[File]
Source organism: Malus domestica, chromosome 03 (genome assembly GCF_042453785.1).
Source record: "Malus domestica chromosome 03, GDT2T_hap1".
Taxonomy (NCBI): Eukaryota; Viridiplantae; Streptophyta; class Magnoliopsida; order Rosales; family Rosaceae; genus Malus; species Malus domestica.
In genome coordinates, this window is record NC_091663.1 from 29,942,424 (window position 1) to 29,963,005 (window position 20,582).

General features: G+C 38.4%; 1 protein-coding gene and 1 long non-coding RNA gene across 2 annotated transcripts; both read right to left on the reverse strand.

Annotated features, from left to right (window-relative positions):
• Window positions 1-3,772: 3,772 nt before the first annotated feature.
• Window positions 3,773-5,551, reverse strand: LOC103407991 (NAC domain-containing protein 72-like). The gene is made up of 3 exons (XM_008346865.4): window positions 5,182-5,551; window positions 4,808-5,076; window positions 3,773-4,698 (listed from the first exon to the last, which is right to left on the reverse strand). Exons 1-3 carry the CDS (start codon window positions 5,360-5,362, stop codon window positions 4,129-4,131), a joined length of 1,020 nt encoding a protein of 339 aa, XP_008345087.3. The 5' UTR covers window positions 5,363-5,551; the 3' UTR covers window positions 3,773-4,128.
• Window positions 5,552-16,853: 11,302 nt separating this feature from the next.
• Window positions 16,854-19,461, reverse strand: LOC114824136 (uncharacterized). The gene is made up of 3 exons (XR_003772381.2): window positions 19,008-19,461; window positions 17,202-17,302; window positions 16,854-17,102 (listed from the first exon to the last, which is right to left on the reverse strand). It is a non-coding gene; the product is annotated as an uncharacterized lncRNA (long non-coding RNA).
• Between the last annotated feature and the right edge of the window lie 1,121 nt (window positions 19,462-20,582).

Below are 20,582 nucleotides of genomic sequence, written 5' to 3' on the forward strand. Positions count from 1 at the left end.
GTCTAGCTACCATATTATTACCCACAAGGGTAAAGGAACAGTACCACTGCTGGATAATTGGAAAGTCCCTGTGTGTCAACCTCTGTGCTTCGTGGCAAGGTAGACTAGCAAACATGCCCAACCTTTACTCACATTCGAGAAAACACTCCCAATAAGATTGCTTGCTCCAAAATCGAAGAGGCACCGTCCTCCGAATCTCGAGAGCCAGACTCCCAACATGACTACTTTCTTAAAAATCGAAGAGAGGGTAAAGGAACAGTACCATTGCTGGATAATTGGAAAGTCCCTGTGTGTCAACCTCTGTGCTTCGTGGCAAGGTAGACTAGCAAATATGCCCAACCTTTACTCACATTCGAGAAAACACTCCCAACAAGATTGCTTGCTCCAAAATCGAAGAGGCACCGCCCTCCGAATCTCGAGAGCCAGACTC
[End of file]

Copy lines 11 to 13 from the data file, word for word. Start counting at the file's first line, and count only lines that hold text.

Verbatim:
• Between the last annotated feature and the right edge of the window lie 1,121 nt (window positions 19,462-20,582).

Below are 20,582 nucleotides of genomic sequence, written 5' to 3' on the forward strand. Positions count from 1 at the left end.
GTCTAGCTACCATATTATTACCCACAAGGGTAAAGGAACAGTACCACTGCTGGATAATTGGAAAGTCCCTGTGTGTCAACCTCTGTGCTTCGTGGCAAGGTAGACTAGCAAACATGCCCAACCTTTACTCACATTCGAGAAAACACTCCCAATAAGATTGCTTGCTCCAAAATCGAAGAGGCACCGTCCTCCGAATCTCGAGAGCCAGACTCCCAACATGACTACTTTCTTAAAAATCGAAGAGAGGGTAAAGGAACAGTACCATTGCTGGATAATTGGAAAGTCCCTGTGTGTCAACCTCTGTGCTTCGTGGCAAGGTAGACTAGCAAATATGCCCAACCTTTACTCACATTCGAGAAAACACTCCCAACAAGATTGCTTGCTCCAAAATCGAAGAGGCACCGCCCTCCGAATCTCGAGAGCCAGACTC